Michael Rojas played football in high school. Wade Oglesby lived a life of hard knocks.
Both found their calling in the Army when they enlisted a month apart in 2004.
The two Fort Lewis soldiers, who shared the rank of corporal and specialty of artilleryman, died Wednesday in Taji, Iraq, when an improvised explosive device detonated near their vehicle, the Pentagon announced Monday. It was the first combat deployment for both soldiers.
They are the 97th and 98th U.S. service members assigned to Fort Lewis killed in Iraq since March 2003, the post said. A memorial service will be held today.
Never miss a local story.
Both soldiers were assigned to 1st Battalion, 37th Field Artillery Regiment of the 3rd Brigade, 2nd Infantry Division (Stryker Brigade Combat Team).
Oglesby, 27, of Grand Junction, Colo., grew up without his father and was a father figure to his younger sister. He dropped out of high school as a sophomore to care for his dying mother, family members said. He earned his GED after his mother died of heart failure in September 2003.
He enlisted in the Army in August 2004 with his stepbrother, and family members said he blossomed “knowing he’d found his true calling in life.”
“He loved the opportunity his country bestowed upon him as he looked into the eyes of innocent children in Iraq,” his brother, Richard, and sister, Samantha, said in a prepared statement. “Wade was always willing to sacrifice his own life for others and he looked at his fellow soldiers in Iraq as a unity willing to give their lives for their beliefs right along with him.”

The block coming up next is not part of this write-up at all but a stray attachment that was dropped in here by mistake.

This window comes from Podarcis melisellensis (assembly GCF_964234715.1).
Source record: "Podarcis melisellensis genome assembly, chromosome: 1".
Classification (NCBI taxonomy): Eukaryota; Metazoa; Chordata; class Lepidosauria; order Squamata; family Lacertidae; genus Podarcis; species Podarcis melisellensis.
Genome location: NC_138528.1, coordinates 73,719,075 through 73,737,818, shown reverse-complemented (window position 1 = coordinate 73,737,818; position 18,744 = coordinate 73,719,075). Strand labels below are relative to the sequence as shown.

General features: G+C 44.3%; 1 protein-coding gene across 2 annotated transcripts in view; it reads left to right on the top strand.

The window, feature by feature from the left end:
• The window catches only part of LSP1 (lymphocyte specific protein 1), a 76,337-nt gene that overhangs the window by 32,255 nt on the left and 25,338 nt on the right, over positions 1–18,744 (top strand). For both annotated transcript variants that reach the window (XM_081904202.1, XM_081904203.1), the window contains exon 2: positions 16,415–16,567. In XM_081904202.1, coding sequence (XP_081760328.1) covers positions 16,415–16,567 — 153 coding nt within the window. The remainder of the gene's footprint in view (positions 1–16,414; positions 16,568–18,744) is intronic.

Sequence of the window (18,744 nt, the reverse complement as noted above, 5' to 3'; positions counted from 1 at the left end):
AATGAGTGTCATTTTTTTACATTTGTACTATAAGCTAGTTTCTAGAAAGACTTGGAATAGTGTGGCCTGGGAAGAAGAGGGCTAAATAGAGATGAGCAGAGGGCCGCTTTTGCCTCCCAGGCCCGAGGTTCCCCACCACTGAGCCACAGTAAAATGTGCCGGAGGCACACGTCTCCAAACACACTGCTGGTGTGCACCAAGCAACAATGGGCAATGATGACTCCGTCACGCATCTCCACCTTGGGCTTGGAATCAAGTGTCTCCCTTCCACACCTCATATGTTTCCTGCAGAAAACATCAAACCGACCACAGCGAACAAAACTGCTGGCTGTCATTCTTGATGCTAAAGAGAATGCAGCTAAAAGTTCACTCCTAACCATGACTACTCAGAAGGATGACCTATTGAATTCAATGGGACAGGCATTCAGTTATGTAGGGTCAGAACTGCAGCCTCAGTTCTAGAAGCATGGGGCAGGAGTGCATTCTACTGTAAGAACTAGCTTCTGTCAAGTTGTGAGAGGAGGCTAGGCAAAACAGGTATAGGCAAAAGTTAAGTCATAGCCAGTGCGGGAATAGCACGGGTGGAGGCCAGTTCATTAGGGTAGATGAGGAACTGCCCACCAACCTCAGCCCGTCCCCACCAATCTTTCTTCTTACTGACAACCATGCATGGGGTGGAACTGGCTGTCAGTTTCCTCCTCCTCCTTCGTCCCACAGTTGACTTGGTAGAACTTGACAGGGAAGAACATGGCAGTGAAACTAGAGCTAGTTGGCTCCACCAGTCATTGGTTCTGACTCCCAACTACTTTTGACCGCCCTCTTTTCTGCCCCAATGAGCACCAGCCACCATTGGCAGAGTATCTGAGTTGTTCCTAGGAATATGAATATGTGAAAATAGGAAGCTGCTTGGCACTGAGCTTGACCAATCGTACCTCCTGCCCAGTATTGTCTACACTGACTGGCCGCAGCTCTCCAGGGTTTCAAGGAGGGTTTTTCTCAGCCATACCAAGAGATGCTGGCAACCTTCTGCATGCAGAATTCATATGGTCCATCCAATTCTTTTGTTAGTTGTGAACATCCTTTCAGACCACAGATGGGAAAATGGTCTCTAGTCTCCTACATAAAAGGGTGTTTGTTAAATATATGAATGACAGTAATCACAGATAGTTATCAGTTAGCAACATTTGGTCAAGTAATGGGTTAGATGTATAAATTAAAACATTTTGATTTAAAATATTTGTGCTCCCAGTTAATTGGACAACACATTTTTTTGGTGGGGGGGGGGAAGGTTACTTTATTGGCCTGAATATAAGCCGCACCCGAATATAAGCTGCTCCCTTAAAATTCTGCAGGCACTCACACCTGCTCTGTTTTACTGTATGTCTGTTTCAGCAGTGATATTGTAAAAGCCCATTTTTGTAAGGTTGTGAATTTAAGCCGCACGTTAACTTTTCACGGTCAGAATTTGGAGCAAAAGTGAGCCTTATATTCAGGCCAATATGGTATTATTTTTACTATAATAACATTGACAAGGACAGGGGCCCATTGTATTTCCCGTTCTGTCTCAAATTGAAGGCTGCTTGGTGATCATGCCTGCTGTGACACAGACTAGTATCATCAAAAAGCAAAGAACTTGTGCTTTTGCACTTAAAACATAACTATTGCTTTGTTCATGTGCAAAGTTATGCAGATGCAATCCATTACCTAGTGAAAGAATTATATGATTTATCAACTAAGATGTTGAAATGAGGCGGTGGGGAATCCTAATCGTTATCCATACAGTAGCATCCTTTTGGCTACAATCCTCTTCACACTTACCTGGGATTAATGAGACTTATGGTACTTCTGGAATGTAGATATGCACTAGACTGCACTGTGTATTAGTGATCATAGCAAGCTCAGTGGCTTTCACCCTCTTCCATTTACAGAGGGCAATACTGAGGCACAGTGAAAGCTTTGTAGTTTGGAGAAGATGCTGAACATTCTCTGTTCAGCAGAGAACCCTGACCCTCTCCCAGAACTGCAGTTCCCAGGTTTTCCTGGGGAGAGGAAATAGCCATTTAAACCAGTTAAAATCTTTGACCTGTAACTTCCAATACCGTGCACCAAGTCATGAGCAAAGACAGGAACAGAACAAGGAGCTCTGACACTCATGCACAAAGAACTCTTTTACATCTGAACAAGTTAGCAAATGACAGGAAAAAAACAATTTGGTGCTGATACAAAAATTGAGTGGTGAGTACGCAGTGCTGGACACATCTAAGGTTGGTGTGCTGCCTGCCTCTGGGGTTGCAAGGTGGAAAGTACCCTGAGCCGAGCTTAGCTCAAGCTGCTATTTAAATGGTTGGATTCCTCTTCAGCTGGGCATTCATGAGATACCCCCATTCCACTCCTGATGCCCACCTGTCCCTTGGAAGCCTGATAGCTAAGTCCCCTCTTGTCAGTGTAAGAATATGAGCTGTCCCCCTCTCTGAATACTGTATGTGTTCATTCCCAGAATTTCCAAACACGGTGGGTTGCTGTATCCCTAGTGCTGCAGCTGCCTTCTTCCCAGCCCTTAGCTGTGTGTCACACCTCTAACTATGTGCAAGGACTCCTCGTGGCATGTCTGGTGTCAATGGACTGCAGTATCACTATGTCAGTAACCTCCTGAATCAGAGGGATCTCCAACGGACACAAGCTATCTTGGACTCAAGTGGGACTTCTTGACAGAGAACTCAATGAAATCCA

Rojas, 21, of Fresno, Calif, played two years of varsity football at Clovis East High School. He enlisted in the Army after graduation in July 2004, a month before Oglesby signed his contract.
“I got a letter from him recently saying he was in Baghdad, and it was dangerous,” David Esquivil, Rojas’ father, told the Fresno Bee. “He was looking forward to being back home, but was proud to be serving.”
Esquivil couldn’t be reached for comment Monday.
Nineteen soldiers from the brigade have been killed since it began its second deployment to Iraq last summer, a Fort Lewis spokesman said. The brigade lost 20 soldiers during its first deployment that started in the fall of 2003.
The brigade learned two weeks ago its tour will be extended three months until October. About 10,000 Fort Lewis soldiers deployed or headed to Iraq and Afghanistan are immediately affected by the new policy, aimed to ensure all soldiers receive a minimum of 12 months at home for rest and training before deploying again.
The Associated Press contributed to this report. Christian Hill covers the city of Lacey and military for The Olympian. He can be reached at 360-754-5427 or at firstname.lastname@example.org.